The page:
Monday, June 23, 2014

A little cheese with the wine

People don't go to a vineyard to have a bad time. Scenic terrane, fermented fruit and, if you’re lucky, some live music. At Ankeny Vineyard you get all of the above. One of my bands, Old Soul Brew, has been providing entertainment during the summer months for a few years now. It’s easily one of our favorite gigs. They host us like friends, pay us well, and the view is unbeatable. The owner, Joe, is a jazz fan and always makes an appearance when we’re on the books.

Ankeny Vineyard from the sky
few days before our gig last Saturday, a poem came to mind. We decided to perform it for the unsuspecting crowd. Imagine a beatnik rhythm and bass as you read:

Winding paths lead to rolling hills
Countryside so peaceful so still
I can’t imagine a place I’d rather be
Life is no race, you see
Wood fire pizza, you just can’t say no
No, not to Joe
For he has the power 
To turn grapes into liquid gold
So sit back and enjoy the good vibrations
Slowly sip on your one-of-a-kind libations
Let go of all past frustrations
They fade away without a trace
Especially when
You order by the case
As you relax and unwind please keep in mind
To tip your server
For they are the one’s that help us take our experience even further
No further ado is needed 
We’ll put an end to this silly rhyme
But, please do join us in having a remarkable time

The delivery was a little stiff in the beginning. But, once I got to “good vibrations” I loosened up and was able to get the crowds attention enough to get a few laughs and claps.

Overall, I think the patrons and staff appreciated the candid, and somewhat silly expression of our experience at Ankeny. Only one unintended consequence came of this word play: higher expectations to do another poem next time.

Monday, June 9, 2014

Some breakthroughs

With only 51 days left in my official sabbatical, I'm past-due for a personal update. A few things I call progress:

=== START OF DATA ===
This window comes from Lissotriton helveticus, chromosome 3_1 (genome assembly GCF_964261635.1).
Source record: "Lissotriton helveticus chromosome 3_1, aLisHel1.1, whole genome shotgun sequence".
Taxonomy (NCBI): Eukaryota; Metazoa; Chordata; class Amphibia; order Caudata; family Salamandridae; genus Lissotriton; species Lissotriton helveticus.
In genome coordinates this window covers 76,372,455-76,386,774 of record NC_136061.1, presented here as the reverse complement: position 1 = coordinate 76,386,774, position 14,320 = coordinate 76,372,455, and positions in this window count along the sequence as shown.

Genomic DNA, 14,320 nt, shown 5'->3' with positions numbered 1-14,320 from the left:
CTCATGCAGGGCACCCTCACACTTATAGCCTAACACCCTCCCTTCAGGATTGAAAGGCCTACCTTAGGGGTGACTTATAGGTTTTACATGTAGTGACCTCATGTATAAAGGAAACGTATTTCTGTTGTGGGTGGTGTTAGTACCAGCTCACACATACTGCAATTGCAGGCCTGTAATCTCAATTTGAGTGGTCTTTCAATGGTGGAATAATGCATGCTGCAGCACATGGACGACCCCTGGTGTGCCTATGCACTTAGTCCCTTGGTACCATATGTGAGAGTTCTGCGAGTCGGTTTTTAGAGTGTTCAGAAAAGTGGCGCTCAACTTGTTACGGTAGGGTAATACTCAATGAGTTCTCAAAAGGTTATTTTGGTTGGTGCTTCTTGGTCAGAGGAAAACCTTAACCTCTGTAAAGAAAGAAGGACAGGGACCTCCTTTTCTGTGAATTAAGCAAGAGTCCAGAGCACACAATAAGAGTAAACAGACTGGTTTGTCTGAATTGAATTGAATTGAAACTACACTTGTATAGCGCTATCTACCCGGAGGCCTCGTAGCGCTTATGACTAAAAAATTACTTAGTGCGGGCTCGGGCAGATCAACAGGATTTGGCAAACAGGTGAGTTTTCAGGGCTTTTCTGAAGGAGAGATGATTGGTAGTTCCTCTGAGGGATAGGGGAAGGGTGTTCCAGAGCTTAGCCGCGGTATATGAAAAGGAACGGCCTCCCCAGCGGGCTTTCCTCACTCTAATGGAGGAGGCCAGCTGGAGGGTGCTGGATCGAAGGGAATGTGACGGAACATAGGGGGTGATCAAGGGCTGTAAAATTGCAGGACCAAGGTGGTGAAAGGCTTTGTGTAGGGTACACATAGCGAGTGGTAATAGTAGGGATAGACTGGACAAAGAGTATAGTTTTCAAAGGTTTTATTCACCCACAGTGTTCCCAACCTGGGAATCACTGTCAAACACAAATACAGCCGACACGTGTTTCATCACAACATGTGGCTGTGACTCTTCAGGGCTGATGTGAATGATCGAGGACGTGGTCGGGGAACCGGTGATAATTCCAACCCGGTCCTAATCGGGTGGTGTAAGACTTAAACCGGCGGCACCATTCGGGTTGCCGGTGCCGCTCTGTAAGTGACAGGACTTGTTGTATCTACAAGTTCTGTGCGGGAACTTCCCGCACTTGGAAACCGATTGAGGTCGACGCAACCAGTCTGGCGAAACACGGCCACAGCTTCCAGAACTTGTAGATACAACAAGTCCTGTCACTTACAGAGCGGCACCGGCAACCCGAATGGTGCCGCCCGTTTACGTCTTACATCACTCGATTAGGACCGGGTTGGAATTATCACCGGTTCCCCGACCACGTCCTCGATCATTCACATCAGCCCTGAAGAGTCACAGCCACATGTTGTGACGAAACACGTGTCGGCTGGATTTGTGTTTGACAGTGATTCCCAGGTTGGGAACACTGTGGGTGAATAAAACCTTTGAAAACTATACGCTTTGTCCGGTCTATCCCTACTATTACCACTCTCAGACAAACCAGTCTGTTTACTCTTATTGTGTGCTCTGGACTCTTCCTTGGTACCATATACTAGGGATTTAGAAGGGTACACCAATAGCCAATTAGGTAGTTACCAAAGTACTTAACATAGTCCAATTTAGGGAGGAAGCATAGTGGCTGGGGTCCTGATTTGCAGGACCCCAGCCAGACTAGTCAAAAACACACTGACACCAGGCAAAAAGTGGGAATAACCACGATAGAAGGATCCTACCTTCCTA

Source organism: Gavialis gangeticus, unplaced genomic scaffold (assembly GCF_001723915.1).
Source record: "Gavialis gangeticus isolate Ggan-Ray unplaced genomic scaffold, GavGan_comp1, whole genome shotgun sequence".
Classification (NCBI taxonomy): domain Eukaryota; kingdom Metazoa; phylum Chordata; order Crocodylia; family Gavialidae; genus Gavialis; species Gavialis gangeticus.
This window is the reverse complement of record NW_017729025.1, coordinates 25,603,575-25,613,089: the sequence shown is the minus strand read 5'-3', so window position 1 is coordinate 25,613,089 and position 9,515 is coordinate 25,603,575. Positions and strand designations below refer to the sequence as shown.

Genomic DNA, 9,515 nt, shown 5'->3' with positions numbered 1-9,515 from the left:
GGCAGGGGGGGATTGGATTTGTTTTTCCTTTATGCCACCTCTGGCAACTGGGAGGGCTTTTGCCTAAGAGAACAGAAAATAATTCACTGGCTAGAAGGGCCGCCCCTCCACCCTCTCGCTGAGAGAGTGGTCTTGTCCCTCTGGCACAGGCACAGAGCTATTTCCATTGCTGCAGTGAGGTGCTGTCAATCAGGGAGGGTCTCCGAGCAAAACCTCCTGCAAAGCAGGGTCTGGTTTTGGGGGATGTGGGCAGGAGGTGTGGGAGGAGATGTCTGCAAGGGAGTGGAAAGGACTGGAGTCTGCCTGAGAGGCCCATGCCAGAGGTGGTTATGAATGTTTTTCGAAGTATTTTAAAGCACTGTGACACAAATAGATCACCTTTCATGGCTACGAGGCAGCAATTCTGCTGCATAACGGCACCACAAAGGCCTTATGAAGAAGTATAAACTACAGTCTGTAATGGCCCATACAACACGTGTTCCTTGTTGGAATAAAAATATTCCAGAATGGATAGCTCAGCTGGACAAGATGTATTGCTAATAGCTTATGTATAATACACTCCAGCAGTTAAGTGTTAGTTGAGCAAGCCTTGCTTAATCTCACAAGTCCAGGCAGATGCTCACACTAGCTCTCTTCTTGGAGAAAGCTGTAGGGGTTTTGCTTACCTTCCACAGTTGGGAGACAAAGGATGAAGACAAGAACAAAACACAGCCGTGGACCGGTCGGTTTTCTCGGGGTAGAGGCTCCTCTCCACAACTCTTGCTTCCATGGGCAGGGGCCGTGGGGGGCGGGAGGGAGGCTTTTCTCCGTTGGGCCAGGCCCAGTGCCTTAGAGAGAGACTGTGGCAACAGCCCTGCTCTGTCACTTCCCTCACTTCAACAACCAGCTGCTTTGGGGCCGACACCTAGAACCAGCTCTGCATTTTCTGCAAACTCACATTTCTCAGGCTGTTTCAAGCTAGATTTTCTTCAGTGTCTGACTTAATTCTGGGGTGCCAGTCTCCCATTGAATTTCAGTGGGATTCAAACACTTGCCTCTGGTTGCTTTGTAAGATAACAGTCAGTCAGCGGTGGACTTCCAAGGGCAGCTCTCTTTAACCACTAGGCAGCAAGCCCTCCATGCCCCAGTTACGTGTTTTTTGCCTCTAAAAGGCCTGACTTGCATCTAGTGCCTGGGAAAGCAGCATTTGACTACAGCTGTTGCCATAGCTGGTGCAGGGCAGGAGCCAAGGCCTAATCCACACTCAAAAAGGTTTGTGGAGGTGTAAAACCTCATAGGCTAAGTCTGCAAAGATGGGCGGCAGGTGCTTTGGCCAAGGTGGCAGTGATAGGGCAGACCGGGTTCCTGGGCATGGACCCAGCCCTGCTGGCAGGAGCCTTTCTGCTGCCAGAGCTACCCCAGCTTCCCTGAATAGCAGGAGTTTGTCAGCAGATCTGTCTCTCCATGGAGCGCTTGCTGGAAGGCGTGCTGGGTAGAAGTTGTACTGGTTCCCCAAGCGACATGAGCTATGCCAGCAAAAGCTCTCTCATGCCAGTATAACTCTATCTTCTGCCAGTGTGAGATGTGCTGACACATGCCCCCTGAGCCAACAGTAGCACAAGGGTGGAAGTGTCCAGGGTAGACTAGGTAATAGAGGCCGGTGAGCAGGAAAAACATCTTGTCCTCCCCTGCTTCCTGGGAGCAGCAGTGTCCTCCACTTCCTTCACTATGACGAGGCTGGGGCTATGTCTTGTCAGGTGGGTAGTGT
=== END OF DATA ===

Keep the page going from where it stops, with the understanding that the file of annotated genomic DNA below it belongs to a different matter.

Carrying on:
Piano beginner chops acquired
Speculation on my articulation
Searching for authenticity in sound
Freelancing is not entrepreneurship

Not bad for 4-months work, eh? I've come to realize it's just the beginning. It'll be a few years not a few months before I reach 10,000 hours of practice. However, I've learned more about music, the business and my personal hopes and dreams, in these few months than I have in the past two years.

It's a challenge to work on something for 3-6 hours per day and then have very little to point to and say to yourself, "I did that!" Music is experiential. Its subjective nature can distract from incremental gains made in technique.

In regards to the business, I recently arrived at an important conclusion. Turns out entrepreneurship is more exciting to me than freelancing. Someone I read a lot of, Seth Godin, describes the difference:
A freelancer is someone who gets paid for their work. A freelancer charges by the hour or perhaps by the project. Entrepreneurs use money (preferably someone else's money) to build a business bigger than themselves. Entrepreneurs focus on growth and on scaling the systems that they build.
With my current approach I am a freelancer. I hone my craft so that someone will hire me to perform for a wage. At a shockingly wide range from about $0.12 to $100 per hour. It's a great way to be your own boss. But, I want to build something bigger than myself. What will that look like? Breakthrough in progress.